There are two ways to shift the curve up while maintaining the gradient (i.e. higher idle speed and higher starting torque): either thicker copper in the windings or a higher voltage during operation.
Short Time Operation – Limiting Factors for Peak Output
One of the limiting factors for short term peak output is maximum permissible winding temperature. Generally, the permissible time in the short term operation part of the curve is one to three seconds and is signified by the thermal time constant of the winding and the extent of the overload. In addition to over temperature damage, excessive high currents could also irrevocably de-magnetize the permanent magnets. Mounting position, convection, ambient pressure (vacuum), etc. may also pose limitations.
Higher loads result in increased motor losses due to the proportionality of torque and current, leading to higher temperature losses and increased resistance. As an estimate, the heat losses PL = RI2 can be multiplied by thermal resistance (based on the motor manufacturer’s data sheet). Should the motor be operated at its thermal limits, a closer examination is required. The motors are limited thermally by the surrounding temperature as well as maximum winding temperatures.
Use in Precision Position Control Applications
For precision motion and positioning applications, DC motors require position encoders, e.g., incremental or absolute encoders to provide feedback to a motion controller (closed loop operation). The higher the encoder resolution, the more precise position and velocity can be controlled. In addition, torque can be controlled by measuring the output current at the driver. Figure 6a shows an example of a closed loop. Both motor-shaft mounted rotary encoders (indirect metrology) and stage mounted encoders (direct metrology) can be used for feedback. Additional tachometers can be used to provide better velocity control if required.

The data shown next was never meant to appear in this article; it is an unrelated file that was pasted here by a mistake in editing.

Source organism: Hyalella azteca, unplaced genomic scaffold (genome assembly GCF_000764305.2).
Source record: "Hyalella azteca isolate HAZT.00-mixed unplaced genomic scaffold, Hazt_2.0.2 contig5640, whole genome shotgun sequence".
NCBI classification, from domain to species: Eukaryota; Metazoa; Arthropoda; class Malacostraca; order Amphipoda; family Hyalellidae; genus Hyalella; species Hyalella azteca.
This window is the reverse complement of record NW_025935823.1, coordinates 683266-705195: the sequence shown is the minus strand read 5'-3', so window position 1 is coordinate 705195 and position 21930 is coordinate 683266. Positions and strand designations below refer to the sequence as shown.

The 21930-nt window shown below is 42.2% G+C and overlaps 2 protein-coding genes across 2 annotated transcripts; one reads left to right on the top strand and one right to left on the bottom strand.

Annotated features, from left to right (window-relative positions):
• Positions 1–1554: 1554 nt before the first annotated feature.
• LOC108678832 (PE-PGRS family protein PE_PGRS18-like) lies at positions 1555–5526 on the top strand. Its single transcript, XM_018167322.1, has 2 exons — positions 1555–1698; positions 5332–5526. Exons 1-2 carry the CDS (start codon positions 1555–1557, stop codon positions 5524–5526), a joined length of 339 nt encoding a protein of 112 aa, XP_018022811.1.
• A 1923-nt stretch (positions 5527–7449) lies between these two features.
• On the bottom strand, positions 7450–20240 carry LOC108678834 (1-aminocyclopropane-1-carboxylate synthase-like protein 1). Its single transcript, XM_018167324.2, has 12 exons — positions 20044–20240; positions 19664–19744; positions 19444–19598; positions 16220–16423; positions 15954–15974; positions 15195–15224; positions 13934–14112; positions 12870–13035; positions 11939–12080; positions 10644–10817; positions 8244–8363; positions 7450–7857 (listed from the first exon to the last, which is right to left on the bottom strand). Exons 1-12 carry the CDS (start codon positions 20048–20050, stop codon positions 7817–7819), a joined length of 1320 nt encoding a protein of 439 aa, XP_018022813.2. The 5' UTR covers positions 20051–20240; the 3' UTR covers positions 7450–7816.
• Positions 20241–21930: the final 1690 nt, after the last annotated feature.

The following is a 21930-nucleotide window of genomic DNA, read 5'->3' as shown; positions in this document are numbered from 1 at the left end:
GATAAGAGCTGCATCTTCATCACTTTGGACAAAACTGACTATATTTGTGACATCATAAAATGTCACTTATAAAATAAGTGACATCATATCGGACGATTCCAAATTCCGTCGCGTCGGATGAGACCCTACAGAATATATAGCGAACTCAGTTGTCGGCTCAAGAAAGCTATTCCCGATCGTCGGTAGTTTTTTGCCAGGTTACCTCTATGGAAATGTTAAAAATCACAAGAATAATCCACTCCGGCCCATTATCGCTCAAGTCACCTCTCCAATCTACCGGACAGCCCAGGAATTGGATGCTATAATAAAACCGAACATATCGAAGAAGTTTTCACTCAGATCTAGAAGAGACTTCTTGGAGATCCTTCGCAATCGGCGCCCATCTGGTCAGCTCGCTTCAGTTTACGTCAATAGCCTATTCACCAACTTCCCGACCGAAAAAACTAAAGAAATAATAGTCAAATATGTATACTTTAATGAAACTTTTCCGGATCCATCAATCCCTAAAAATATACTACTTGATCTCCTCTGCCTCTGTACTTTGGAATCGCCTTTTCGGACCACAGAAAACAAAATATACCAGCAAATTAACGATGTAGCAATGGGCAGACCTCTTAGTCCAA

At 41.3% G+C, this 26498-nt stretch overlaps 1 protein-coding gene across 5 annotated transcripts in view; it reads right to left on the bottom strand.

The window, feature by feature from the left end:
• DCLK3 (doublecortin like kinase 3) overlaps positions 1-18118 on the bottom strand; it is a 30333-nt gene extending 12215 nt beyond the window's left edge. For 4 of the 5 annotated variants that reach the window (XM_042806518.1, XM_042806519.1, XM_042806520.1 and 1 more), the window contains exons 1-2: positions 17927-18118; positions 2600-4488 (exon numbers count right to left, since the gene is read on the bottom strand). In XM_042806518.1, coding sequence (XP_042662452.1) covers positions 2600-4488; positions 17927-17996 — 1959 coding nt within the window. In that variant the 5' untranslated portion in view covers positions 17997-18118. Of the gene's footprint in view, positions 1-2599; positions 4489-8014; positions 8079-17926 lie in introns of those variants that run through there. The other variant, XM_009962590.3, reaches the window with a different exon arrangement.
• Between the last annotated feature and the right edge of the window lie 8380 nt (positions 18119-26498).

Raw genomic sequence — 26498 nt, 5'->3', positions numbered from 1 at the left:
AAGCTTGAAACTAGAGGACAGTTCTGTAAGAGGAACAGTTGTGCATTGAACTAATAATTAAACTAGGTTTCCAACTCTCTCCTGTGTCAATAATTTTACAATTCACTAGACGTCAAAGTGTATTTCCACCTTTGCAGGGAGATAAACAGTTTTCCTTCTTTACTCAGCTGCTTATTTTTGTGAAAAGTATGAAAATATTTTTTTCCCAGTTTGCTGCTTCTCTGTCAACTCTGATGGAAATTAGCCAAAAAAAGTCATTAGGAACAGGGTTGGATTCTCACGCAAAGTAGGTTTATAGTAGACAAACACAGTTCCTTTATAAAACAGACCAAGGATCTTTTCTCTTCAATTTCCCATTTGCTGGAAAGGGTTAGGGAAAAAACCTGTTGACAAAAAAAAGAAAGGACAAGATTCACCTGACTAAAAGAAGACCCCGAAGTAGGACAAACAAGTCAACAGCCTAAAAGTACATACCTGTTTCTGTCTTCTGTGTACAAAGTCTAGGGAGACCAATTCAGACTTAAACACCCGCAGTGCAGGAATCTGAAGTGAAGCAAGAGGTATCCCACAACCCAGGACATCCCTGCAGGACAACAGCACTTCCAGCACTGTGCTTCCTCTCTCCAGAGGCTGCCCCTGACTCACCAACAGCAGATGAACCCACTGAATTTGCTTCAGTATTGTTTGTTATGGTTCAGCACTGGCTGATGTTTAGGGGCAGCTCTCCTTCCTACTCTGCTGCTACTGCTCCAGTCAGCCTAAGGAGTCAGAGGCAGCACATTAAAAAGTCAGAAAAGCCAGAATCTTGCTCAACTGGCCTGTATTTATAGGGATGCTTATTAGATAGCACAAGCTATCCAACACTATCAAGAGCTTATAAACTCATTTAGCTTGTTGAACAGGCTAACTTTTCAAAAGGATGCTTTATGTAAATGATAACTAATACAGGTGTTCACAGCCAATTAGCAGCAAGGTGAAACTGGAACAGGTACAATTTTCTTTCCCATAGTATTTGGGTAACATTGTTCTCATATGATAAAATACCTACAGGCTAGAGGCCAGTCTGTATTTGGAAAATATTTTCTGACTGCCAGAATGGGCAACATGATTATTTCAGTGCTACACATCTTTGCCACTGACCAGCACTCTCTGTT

Dual loop controllers, such as those provided by ACS Motion Control, can derive position and velocity information from one encoder at the same time. Stage platform coupled direct encoders (i.e. a linear encoder on a linear stage or a high resolution rotary encoder on a rotary stage platform) usually provide better position accuracy than indirect measuring motor-shaft mounted rotary encoders. However, it can reduce the bandwidth of the velocity control loop because the stage mounted direct encoder registers the oscillations of the motion platform to a higher degree than the rotary encoder downstream on the motor shaft.